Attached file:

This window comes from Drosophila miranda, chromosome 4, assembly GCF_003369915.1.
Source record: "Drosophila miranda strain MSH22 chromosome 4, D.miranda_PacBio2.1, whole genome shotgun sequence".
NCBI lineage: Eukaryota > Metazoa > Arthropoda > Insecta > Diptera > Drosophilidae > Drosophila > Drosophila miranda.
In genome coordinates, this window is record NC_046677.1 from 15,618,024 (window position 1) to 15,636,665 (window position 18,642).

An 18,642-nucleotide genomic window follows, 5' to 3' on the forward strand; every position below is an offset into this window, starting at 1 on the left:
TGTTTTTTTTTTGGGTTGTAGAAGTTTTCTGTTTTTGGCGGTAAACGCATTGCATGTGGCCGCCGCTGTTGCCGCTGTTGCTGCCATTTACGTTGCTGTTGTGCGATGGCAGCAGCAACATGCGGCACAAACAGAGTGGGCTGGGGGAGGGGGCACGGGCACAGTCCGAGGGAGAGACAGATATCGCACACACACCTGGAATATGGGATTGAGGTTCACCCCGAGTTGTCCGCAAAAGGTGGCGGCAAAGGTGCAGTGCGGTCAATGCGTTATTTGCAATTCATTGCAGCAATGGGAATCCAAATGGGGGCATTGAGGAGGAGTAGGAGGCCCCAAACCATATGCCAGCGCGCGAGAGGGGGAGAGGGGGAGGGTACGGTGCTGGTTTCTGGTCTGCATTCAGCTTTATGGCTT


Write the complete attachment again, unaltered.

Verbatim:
This window comes from Drosophila miranda, chromosome 4, assembly GCF_003369915.1.
Source record: "Drosophila miranda strain MSH22 chromosome 4, D.miranda_PacBio2.1, whole genome shotgun sequence".
NCBI lineage: Eukaryota > Metazoa > Arthropoda > Insecta > Diptera > Drosophilidae > Drosophila > Drosophila miranda.
In genome coordinates, this window is record NC_046677.1 from 15,618,024 (window position 1) to 15,636,665 (window position 18,642).

An 18,642-nucleotide genomic window follows, 5' to 3' on the forward strand; every position below is an offset into this window, starting at 1 on the left:
TGTTTTTTTTTTGGGTTGTAGAAGTTTTCTGTTTTTGGCGGTAAACGCATTGCATGTGGCCGCCGCTGTTGCCGCTGTTGCTGCCATTTACGTTGCTGTTGTGCGATGGCAGCAGCAACATGCGGCACAAACAGAGTGGGCTGGGGGAGGGGGCACGGGCACAGTCCGAGGGAGAGACAGATATCGCACACACACCTGGAATATGGGATTGAGGTTCACCCCGAGTTGTCCGCAAAAGGTGGCGGCAAAGGTGCAGTGCGGTCAATGCGTTATTTGCAATTCATTGCAGCAATGGGAATCCAAATGGGGGCATTGAGGAGGAGTAGGAGGCCCCAAACCATATGCCAGCGCGCGAGAGGGGGAGAGGGGGAGGGTACGGTGCTGGTTTCTGGTCTGCATTCAGCTTTATGGCTT